Now here we are five years into this experiment, and ‘experiment’ is the right word as the Fed has said themselves. I’ve had private conversations with Fed governors where they candidly admit they are making it up as they go along. This is a gigantic world historical monetary experiment. I guess we as investors are all the guinea pigs. We’ve reached the point where we have the chairwoman of the Federal Reserve testifying before Congress, picking out a particular sector of the stock market, social media stocks in particular, and saying it might be overvalued. What’s the basis for that? It just goes to show how far things have gone and how out of control it is.
Jim is just getting started with those comments. Please take time to read the full article and you will see more things like this:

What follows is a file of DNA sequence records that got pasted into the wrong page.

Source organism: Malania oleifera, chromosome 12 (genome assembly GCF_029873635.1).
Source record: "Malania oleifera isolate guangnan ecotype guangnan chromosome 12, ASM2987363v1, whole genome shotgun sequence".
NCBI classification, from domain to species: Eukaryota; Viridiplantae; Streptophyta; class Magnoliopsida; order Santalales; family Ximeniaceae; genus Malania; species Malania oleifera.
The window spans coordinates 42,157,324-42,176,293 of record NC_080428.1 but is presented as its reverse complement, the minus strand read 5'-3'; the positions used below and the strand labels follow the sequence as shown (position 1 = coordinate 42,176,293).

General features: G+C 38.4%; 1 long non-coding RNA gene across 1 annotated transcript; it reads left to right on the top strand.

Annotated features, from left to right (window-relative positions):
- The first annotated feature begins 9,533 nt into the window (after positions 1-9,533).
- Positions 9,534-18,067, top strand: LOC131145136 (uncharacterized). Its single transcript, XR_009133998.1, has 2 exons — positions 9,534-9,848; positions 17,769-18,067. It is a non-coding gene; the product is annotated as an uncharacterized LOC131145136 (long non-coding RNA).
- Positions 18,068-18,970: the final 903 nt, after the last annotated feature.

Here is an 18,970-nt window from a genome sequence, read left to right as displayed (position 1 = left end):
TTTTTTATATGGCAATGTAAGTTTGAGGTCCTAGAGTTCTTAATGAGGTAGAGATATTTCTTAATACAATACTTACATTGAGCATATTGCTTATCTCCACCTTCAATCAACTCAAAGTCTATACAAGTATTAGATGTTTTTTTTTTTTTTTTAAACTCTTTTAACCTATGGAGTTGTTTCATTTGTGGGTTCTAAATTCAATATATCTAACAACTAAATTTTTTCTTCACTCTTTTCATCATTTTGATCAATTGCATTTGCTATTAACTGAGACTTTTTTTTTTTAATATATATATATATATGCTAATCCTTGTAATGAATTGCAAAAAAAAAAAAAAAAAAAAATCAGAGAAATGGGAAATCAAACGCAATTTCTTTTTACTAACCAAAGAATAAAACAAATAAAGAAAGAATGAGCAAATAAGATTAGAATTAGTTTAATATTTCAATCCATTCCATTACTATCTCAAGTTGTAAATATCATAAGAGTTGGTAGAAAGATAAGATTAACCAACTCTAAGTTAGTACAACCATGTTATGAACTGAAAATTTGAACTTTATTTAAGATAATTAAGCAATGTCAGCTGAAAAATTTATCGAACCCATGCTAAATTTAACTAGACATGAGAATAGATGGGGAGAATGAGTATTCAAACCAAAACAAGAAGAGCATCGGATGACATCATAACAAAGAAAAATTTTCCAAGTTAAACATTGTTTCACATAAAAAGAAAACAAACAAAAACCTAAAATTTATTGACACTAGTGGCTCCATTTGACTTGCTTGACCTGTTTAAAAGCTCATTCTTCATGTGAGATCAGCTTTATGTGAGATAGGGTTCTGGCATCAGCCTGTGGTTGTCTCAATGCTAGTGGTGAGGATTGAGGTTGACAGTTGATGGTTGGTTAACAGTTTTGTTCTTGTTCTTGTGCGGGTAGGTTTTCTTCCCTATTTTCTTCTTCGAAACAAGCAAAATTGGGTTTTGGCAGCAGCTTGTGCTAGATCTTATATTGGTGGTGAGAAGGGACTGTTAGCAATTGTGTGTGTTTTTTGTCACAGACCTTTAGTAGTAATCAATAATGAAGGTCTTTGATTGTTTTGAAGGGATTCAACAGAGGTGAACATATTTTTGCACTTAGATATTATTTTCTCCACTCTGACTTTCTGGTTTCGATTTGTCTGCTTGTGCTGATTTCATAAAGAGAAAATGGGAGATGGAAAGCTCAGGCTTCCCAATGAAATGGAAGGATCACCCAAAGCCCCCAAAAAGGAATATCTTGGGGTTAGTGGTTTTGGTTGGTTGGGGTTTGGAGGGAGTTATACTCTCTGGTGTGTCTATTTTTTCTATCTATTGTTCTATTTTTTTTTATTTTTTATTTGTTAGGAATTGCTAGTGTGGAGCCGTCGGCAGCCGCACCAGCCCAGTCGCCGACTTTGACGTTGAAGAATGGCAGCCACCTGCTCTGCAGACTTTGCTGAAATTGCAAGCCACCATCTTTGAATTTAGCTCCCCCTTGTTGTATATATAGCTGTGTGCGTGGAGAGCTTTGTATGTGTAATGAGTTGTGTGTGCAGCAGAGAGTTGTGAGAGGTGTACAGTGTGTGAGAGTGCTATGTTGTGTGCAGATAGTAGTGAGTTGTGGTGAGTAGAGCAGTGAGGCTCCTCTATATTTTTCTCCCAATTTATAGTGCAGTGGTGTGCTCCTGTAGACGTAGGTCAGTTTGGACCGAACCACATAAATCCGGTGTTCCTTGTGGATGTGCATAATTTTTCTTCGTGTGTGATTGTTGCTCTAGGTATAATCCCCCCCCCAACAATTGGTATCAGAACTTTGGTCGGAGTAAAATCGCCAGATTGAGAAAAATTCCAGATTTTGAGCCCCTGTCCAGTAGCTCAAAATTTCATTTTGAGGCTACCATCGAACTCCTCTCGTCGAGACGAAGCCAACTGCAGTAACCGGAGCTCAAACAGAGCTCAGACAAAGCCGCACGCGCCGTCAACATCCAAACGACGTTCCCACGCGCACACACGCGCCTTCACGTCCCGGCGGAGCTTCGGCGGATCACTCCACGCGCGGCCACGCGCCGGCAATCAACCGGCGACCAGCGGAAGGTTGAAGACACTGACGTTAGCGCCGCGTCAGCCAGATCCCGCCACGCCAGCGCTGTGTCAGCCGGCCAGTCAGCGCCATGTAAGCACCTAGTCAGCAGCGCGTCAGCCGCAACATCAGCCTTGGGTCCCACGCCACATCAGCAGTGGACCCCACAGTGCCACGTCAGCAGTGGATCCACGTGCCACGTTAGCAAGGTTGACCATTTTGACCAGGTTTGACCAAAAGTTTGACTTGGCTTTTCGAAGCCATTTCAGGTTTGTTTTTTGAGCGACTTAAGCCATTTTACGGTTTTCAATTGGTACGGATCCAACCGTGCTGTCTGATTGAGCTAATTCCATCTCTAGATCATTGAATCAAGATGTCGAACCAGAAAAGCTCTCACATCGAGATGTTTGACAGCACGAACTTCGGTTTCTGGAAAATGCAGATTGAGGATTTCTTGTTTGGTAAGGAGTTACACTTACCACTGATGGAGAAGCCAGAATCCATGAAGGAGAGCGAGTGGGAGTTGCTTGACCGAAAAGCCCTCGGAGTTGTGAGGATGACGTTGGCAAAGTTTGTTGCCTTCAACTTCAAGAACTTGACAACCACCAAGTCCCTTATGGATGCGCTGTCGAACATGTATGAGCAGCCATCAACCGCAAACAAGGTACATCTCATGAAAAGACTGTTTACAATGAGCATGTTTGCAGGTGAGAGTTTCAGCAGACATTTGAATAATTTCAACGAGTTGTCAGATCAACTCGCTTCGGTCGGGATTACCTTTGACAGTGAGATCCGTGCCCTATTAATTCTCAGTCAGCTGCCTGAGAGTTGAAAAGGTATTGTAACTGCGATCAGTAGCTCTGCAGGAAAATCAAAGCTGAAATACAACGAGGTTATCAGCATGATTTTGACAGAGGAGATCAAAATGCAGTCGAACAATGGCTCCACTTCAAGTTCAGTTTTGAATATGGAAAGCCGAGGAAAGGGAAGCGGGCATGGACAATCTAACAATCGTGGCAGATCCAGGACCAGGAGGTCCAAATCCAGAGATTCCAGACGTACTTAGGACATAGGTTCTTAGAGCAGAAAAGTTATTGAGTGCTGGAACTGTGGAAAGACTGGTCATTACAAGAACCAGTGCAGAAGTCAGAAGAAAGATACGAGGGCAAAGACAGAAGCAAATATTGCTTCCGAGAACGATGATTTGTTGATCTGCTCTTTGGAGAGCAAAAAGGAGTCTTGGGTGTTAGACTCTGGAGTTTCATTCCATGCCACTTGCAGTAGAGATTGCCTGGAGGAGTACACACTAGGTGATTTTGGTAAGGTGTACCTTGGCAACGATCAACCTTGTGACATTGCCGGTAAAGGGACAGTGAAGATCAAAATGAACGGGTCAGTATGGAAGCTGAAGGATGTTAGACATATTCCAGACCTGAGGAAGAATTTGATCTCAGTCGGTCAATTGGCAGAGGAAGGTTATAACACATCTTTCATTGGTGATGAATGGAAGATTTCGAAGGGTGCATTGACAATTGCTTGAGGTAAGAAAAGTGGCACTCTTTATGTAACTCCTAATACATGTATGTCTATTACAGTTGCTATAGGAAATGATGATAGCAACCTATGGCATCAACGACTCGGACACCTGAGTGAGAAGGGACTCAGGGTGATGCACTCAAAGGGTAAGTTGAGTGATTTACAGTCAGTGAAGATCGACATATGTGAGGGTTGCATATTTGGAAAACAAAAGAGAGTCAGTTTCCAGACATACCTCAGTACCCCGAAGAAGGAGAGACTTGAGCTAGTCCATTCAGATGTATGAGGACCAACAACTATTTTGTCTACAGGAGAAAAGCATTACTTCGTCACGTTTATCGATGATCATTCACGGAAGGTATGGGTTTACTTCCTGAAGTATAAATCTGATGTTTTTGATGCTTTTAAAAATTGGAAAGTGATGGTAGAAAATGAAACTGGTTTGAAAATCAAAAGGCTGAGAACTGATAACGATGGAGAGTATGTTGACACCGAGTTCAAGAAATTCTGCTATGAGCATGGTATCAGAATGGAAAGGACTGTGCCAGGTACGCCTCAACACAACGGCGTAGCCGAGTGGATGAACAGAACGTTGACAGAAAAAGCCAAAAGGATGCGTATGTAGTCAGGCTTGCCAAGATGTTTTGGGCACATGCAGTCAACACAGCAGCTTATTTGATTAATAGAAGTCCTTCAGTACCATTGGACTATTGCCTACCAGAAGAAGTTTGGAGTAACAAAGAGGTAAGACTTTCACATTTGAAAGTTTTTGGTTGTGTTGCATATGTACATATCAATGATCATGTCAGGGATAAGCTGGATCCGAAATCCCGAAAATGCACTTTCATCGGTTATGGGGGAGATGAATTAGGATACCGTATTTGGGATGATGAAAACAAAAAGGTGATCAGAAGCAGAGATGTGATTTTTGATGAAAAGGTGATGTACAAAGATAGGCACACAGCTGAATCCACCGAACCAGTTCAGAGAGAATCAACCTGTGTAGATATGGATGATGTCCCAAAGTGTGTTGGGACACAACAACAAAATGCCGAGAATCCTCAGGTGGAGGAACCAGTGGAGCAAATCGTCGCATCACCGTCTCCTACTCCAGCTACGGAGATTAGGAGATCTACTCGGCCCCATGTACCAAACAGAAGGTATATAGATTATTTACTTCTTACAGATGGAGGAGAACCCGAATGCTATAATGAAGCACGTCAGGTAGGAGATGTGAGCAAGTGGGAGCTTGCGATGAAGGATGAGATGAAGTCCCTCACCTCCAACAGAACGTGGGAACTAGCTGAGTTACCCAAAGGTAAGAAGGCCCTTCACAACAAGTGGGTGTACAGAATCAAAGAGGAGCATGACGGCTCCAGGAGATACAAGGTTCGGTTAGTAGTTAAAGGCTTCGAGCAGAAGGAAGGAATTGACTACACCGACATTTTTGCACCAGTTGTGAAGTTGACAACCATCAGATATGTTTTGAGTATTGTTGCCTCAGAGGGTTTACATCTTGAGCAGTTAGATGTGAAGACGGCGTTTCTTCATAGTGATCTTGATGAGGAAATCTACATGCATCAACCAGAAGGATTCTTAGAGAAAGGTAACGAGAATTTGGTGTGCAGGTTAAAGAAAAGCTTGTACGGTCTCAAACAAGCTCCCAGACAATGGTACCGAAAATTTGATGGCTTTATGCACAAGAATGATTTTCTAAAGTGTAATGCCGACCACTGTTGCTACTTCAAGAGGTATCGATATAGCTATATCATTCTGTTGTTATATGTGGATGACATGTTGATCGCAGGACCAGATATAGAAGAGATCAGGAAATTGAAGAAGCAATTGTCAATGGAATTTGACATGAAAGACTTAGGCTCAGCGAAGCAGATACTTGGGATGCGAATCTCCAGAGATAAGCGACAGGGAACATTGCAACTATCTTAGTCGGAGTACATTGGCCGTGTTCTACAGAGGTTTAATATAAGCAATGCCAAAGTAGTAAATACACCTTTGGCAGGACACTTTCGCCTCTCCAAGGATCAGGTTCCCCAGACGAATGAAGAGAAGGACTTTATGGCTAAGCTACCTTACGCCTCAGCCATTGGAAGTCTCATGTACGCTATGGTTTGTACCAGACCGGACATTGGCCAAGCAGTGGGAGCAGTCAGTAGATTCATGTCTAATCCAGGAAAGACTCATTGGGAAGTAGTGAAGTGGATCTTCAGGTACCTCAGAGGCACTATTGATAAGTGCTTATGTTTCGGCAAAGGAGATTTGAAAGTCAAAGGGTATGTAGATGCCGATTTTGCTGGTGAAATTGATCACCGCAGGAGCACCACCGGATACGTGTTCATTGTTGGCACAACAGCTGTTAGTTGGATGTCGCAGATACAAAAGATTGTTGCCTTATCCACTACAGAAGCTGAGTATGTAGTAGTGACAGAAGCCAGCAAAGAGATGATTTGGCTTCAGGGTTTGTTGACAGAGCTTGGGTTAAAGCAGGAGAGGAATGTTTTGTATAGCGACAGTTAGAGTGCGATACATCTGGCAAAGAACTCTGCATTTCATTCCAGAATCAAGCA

JW: Let’s turn again to the coming crash. And Michael Young asks, “Is there a danger that the U.S. government will take everyone’s 401(k) and give us annuities instead?”
JR: There is the danger of that. I don’t want to rule anything out. When I say anything, I mean confiscation, bail-ins, asset freezes, special taxes, windfall profits tax, or swaps of stocks for annuities. Just put everything you can think of on the table, and it’s all on the table. The question is, is it possible? The answer is, yes. When things get bad enough, governments will do anything. I find that too many analysts put on their market hats. They take what they learned in business school or in economics or what they hear on TV and put on these economics hats and try to analyze everything in terms of rational markets and efficient market hypothesis and the normal distribution or risk, which is all garbage, by the way. That’s not just my opinion. It’s empirically scientifically garbage, and that’s been very well demonstrated in my books and also by others.